Ferguson and American double standards
Dr. Orville Taylor, Columnist
Can you imagine a young Jamaican youth walking along a street in Savanna-la-Mar who is accosted by police driving in a marked patrol car? Then one of the policemen attempts to collar him through the window. He breaks free and, while some distance away, the policeman, looking at the youth with his arms up, discharges his weapon so many times that even if none was by itself lethal, he would have died from lead poisoning.
Then, the policeman remains on front-line duty despite massive protest, and eventually goes on voluntary vacation. Finally, after months of national and international outcry and indignation, the decision is made to send the matter to a private sitting of a coroner's court, where no one from the public can be privy to the evidence or reasons behind the decision this 'jury' takes.
Finally, after some deliberation, it is determined that there is nothing in the sequence of events that point to any culpability on the part of the killing officer. What would be the likely reaction?
Human Rights Watch, Amnesty International and the local watchdogs, Jamaicans for Justice (JFJ), would do little massaging, very little forethought and jump on to us and ride us mercilessly. If the police shooter is known, it would not be unlikely for him to have all his visas to England, Canada and the United States (US) cancelled before he could say, "Superintendent" or "reinstatement".
In recent times, I have been trying to get a sense of the difference in the treatment of the lives of black men in America and Jamaica, respectively. After all, when Mario Deane died in police custody a few months ago, an American human-rights lawyer came to this country and berated the Independent Commission of Investigations (INDECOM). This well-meaning individual remarked that the Deane case, which was promptly given full attention by the minister of national security, and the police earlier, was "bigger than INDECOM". But that is what happens when irresponsible Jamaicans broad-brush all the killings by the Jamaican security forces as 'extrajudicial'.
Grand jury approval
It is a pet peeve for me, because, despite the fact that we do have criminal cops, some of whom will murder innocents, not innocents and guilty alike, for malicious and other reasons, there are doubtless cases in which the victim was an active participant in the process that led to his death. Despite the tug of war between INDECOM, which has taken at least one senior police officer as a casualty, the majority of killings by Jamaican cops is not seen by INDECOM as 'controversial'. And for those whom it believes are worthy of criminal pursuit, nothing, not even the recalcitrance of the police and their supervisors themselves, prevents INDECOM from doing its job.
INDECOM does not need a grand jury or the approval of the director of public prosecutions (DPP) to proceed. Never mind the chagrin of the DPP, when the commissioner of INDECOM puts his head down, nothing raises it unless he wants to.
American police seem to have awesome powers when it comes to black males. They can arbitrarily stop and frisk them. When they pull them over in cars, they can smash and drag them through the windows if they take too long to disembark, and make them lie face down on the dirty sidewalk or street if they deem it necessary. All this in an open democracy, which constantly watchdogs Jamaica's allegations of state human rights violations, and passed a Leahy legislation to prevent military-type aid to countries, whose armed units violate human rights with impunity.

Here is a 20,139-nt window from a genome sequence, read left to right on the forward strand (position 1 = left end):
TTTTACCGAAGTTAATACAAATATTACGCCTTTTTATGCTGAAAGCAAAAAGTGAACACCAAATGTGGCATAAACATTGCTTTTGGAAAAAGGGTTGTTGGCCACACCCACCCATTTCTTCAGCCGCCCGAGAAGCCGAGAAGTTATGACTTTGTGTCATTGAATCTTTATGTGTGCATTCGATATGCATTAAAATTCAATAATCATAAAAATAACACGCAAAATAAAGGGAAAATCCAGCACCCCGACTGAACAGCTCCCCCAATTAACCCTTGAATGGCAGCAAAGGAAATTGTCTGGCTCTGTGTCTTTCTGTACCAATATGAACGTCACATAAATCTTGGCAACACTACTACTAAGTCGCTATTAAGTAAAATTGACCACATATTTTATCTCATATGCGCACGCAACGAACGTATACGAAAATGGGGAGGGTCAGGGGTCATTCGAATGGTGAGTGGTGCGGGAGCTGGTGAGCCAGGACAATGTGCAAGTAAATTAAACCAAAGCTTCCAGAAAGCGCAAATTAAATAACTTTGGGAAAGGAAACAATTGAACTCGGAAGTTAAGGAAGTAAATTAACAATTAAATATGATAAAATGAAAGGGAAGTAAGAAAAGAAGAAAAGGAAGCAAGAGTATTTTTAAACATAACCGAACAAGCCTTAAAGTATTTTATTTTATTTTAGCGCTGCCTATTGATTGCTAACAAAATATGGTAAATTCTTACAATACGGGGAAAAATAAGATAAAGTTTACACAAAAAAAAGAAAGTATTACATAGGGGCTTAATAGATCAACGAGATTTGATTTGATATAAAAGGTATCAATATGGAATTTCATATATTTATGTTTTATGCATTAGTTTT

Now, defenders of the Grand Jury's 'in camera' decision to not indict the American shooter of Michael Brown, will argue that the court acted according to the procedures available under the law. Yet, when Jamaican courts and juries refuse to convict accused Jamaican killer cops, our own human-rights groups criticise the system or verdict, almost hinting to some alternative judicial procedure. Similarly, punitive measures such as the above-mentioned visa sanction would be applied despite the lawful, though unpopular verdict. Where do we draw the line in respecting the decisions of courts in parliamentary democracies?
Moreover, it might surprise you, but the American police are not under the same degree of scrutiny as their Jamaican counterparts. There is no true equivalent of INDECOM in the US. Indeed, police departments are not under any obligation to statistically record the killing of citizens by their members. In fact, the few departments that record only report 'justifiable homicides'. Therefore, the more than 400 persons that they investigate annually are those who, in their opinion, were consistent with their use-of-force policy.
Simply put, the American Officer Dibble is not likely to report that he and his colleagues or subordinates killed some of his fellow Americans, unless he can literally defend it or get away with it. Not being compelled to report all police killings is like a bank hiding the amount of money its staffers steal each year, only reporting those where they catch the crooks.
could therefore mean that hundreds of police killings go unrecorded.
Not surprisingly, the Washington Post recently
estimated that the figure related to police-perpetrated homicides could
be as high as 1,000. We simply do not know the depth of the problem in
the US, and anecdotal evidence suggests an even greater
This is no way an attempt to support any
'extrajudicial' action by any cop anywhere, but sauce for the goose must
be sauce for the drake, too. Until we have a level playing field, where
American police are held to the same standard of scrutiny as the 'Third
World Cops' that they police, it is sheer dishonesty and a case of
'duppy knowing who to frighten'.